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ICC, NAHB, NMHC will initiate safety review of recent fires in buildings under construction

WASHINGTON, D.C. – International Code Council, National Association of Home Builders and National Multifamily Housing Council members, stakeholders and others with technical expertise in the built environment will come together to review fires in buildings under construction that recently caused severe property damage and personal injury. The initiative will seek to identify causes and publish its findings to provide an opportunity for code and fire officials, architects, engineers, builders, construction workers, manufacturers and others to collaborate on recommendations for prevention, mitigation and safety.

Using a roundtable, open discussion format, participants will meet on July 31 for a day-long session at the ICC Governmental Affairs Office in Washington, D.C., and deliver its findings by Sept. 15. Retired California State Fire Marshal Ronny J. Coleman will be the moderator. Interested participants can get details by calling 888-ICC-SAFE (422-7233), ext. 6235.

“We have noted a series of recent fires that have struck buildings under construction,” said ICC Board President Stephen Jones, CBO. “Once we identify common causes, participants will explore strategies so the building industry might prevent or mitigate the primary causes of these incidents.”

Under construction building sites can have large amounts of combustible materials that create risks for onsite construction workers, the structure and first responders who may have to battle a fire or other man-made disaster. Both the 2012 International Building Code and 2012 International Fire Code address safety during construction, including mitigating fire hazards, standpipes, water supply for fire protection, precautions against fire, owner’s responsibility for fire protection, fire reporting, access for firefighting, portable fire extinguishers and safeguarding roofing operations.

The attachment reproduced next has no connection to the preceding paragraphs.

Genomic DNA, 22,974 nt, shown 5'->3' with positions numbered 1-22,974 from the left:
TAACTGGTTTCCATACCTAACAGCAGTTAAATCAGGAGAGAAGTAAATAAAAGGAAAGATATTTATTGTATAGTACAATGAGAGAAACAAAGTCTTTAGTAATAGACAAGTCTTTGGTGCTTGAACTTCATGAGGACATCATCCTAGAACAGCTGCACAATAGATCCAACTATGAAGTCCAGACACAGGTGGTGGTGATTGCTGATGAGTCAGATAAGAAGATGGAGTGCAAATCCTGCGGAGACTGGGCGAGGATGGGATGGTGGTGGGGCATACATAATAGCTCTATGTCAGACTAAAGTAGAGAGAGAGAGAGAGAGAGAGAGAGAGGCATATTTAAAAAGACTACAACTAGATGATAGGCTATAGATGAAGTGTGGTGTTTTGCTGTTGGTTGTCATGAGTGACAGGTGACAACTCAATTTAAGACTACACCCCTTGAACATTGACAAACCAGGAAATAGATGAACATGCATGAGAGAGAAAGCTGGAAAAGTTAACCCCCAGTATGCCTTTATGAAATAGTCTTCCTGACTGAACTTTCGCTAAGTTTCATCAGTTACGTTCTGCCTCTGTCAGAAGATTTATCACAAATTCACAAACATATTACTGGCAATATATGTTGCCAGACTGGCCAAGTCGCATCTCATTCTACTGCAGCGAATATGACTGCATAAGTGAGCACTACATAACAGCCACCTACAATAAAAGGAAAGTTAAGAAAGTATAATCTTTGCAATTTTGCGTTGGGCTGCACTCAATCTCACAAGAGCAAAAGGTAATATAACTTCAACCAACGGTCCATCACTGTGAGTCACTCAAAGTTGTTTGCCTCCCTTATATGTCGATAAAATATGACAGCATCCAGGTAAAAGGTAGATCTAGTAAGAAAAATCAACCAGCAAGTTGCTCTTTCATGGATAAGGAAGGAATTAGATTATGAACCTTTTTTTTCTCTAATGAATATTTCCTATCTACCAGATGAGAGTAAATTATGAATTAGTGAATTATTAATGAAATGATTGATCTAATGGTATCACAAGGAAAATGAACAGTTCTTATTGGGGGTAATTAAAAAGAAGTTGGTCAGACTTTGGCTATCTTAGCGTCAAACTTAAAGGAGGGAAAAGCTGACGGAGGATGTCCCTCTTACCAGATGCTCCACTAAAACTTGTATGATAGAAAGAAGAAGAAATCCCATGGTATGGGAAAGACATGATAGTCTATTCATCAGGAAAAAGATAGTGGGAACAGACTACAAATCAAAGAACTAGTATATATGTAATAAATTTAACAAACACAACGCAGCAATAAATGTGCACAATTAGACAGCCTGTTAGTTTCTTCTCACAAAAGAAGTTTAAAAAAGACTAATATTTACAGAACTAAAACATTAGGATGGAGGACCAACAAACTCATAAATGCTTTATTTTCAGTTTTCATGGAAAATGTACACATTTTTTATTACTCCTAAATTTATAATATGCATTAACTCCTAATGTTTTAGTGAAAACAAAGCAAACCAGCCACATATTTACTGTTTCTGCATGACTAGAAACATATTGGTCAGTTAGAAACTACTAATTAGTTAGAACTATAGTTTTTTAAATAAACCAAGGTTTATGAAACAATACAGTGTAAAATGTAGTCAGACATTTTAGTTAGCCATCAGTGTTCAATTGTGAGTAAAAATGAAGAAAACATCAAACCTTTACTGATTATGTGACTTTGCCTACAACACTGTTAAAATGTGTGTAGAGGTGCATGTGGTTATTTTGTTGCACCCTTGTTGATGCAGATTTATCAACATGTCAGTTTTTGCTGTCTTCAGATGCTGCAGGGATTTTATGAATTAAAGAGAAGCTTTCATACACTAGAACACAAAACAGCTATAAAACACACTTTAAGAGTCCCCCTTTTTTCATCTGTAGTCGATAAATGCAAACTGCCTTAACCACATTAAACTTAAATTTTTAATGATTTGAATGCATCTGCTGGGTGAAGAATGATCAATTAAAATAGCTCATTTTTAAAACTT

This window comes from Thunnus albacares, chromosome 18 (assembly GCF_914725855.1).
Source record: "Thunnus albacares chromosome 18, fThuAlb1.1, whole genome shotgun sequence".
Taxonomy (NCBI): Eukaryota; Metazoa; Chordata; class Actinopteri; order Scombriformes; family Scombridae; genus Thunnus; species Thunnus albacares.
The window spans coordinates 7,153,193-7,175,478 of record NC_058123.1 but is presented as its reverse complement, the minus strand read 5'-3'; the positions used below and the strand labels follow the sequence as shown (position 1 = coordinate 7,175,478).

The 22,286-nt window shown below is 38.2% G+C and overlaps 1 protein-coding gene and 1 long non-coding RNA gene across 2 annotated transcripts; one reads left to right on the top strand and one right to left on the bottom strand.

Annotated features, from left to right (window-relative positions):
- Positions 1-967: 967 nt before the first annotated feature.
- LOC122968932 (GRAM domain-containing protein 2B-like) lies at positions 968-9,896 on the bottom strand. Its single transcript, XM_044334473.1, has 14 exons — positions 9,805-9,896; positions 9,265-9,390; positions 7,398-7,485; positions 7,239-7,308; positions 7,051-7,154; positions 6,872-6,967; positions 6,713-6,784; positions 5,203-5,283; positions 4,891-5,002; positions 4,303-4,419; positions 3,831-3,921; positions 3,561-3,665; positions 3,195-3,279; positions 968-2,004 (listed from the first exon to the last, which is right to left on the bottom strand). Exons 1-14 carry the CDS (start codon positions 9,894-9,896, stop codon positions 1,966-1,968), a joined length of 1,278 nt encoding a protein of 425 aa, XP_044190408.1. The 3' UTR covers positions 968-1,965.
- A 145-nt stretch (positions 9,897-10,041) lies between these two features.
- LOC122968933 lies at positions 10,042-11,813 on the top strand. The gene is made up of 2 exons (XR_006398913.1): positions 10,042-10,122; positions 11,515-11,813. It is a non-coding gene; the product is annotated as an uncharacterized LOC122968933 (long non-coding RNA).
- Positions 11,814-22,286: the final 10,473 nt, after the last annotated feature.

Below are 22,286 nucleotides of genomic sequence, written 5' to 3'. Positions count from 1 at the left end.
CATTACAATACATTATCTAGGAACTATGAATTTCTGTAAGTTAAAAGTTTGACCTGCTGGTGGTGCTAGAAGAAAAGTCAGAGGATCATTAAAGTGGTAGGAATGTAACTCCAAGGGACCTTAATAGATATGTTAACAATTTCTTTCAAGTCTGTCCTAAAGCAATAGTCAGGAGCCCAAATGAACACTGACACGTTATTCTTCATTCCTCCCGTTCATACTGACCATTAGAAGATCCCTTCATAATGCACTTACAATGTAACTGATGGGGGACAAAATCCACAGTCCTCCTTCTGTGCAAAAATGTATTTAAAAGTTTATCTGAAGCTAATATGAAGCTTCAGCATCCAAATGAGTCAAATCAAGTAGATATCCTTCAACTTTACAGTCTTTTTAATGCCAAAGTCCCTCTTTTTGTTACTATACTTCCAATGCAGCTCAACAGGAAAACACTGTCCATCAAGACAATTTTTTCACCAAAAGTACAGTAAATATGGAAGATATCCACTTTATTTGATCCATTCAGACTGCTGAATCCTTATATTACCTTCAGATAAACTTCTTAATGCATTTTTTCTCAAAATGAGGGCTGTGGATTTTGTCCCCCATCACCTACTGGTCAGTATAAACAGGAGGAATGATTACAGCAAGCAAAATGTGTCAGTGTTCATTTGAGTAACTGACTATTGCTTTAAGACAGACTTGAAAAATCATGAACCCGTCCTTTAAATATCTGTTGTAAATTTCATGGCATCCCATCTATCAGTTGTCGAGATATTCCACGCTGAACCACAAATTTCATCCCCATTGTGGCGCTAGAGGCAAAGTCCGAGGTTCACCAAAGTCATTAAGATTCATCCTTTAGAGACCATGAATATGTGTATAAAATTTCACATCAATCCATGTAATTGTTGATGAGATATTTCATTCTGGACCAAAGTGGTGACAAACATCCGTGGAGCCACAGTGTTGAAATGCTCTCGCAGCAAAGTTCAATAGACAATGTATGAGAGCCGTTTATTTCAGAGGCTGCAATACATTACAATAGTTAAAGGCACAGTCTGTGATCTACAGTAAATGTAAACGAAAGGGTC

“While the codes address safety measures for buildings under construction, code development and code compliance are ongoing improvement processes,” Jones said. “Eliminating unsafe worksite practices in the built environment, improving contractor and worker competencies through training programs aimed at compliance with current ICC building and fire codes, applicable federal and state fire protection requirements, and identifying best practices can help prevent future incidents.”

Roundtable participants will review the official report of cause for major under construction fires as determined by the local investigating fire and/or building department or any other official agency. The group also will work with site owners and contractors to examine the relevant information about each incident in developing any recommendations for improving safety at construction sites.